Rising prevalence of asthma is sex-specific in a US farming population

Caroline A. Motika, Charalampos Papachristou, Mark Abney, Lucille A. Lester, Carole Ober

Research output: Contribution to journalArticlepeer-review

24 Scopus citations


Background: Asthma prevalence is increasing worldwide in most populations, likely due to a combination of heritable factors and environmental changes. Curiously, however, some European farming populations are protected from asthma, which has been attributed to their traditional lifestyles and farming practices. Objective: We conducted population-based studies of asthma and atopy in the Hutterites of South Dakota, a communal farming population, to assess temporal trends in asthma and atopy prevalence and describe the risk factors for asthma. Methods: We studied 1325 Hutterites (ages 6-91 years) at 2 time points from 1996 to 1997 and from 2006 to 2009 by using asthma questionnaires, pulmonary function and methacholine bronchoprovocation tests, and measures of atopy. Results: The overall prevalence of asthma increased over the 10- to 13-year study period (7.5%-11.1%, P =.049), whereas the overall prevalence of atopy did not change (45.0%-44.8%, P =.95). Surprisingly, the rise in asthma was only among females (5.8%-11.2%, P =.02); the prevalence among males remained largely unchanged (9.4%-10.9%, P =.57). Atopy, which was not associated with asthma risk in 1996 to 1997, was the strongest risk factor for asthma among Hutterites studied in 2006 to 2009 (P = .003). Conclusions: Asthma has increased over a 10- to 13-year period among Hutterite females and atopy has become a significant risk factor for asthma, suggesting a change in environmental exposures that are either sex limited or that elicit a sex-specific response.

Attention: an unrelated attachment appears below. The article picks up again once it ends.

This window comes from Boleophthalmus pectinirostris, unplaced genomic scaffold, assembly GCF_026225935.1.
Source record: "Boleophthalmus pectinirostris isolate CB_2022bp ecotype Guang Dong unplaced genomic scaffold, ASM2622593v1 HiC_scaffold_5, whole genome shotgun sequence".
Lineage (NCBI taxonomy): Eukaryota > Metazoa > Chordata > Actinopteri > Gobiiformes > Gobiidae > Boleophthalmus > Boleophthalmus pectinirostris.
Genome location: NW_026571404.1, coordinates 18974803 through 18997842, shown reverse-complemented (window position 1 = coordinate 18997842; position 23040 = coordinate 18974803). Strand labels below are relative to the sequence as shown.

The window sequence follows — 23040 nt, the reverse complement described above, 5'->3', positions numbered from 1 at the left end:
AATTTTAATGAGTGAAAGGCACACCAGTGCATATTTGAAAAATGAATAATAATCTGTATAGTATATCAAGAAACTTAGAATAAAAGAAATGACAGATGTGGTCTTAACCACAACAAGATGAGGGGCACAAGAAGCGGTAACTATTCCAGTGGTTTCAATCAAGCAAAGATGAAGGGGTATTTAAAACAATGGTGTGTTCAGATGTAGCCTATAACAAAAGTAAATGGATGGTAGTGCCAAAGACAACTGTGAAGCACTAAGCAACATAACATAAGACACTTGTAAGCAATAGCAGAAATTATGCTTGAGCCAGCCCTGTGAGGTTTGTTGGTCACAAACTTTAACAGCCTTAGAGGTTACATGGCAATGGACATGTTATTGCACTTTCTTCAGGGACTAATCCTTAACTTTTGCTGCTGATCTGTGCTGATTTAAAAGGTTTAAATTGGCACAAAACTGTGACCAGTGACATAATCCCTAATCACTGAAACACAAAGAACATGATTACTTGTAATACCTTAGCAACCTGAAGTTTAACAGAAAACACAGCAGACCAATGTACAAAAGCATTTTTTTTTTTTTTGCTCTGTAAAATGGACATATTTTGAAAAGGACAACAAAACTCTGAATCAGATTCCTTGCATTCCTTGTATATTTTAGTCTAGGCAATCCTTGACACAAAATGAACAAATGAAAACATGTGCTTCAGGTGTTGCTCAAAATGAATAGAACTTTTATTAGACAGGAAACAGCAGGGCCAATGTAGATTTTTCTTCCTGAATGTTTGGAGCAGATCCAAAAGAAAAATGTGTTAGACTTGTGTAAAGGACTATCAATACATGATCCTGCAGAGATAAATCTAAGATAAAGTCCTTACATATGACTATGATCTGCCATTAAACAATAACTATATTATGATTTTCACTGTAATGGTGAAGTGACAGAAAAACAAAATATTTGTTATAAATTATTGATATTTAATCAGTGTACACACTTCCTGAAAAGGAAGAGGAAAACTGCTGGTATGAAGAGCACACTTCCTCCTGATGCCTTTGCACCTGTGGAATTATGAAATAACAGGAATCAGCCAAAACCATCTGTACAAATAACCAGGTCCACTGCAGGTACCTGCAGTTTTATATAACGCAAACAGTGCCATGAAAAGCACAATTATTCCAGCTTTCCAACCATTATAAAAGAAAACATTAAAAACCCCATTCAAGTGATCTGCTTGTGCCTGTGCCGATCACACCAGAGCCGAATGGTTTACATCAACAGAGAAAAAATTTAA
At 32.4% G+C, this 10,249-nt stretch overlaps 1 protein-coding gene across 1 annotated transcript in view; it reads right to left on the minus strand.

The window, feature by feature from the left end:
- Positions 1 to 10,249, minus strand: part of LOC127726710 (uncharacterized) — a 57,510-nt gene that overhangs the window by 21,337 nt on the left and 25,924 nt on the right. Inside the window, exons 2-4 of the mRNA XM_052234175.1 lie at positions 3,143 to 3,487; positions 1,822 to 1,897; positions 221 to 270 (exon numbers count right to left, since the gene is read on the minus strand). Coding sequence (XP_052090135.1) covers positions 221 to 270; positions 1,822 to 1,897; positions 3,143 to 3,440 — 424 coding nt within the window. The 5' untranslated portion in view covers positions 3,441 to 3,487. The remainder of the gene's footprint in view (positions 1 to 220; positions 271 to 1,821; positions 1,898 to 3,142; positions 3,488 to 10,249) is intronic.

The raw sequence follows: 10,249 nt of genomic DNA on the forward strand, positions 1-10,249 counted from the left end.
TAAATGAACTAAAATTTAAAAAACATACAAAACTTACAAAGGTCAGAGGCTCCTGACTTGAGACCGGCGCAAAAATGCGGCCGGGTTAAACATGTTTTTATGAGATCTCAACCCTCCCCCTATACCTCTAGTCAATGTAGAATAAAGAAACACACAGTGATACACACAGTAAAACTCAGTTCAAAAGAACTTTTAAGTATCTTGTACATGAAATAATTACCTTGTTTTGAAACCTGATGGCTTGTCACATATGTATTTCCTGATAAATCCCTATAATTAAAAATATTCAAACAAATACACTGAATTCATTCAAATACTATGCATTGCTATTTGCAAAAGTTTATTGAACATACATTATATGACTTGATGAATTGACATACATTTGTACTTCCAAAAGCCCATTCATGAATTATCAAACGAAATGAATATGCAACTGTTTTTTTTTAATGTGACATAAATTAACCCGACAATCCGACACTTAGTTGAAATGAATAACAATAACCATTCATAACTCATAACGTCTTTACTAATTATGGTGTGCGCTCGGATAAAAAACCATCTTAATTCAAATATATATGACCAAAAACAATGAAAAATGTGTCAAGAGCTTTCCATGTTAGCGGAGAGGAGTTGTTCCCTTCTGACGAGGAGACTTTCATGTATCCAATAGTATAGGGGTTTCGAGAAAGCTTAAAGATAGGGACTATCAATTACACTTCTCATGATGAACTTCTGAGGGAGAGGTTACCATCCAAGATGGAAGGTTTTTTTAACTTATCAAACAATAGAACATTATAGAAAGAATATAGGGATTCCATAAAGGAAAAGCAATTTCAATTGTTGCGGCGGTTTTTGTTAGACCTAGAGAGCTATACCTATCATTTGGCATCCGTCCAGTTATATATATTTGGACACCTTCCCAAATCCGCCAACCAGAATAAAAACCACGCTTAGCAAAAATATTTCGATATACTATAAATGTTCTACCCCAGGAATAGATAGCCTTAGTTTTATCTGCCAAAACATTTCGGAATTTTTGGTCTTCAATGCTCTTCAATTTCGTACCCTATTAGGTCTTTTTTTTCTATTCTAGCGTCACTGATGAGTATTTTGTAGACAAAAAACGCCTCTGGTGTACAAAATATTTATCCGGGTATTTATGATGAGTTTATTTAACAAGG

Original languageEnglish (US)
Pages (from-to)774-779
Number of pages6
JournalJournal of Allergy and Clinical Immunology
Issue number4
StatePublished - Oct 2011
Externally publishedYes

All Science Journal Classification (ASJC) codes

  • Immunology and Allergy
  • Immunology


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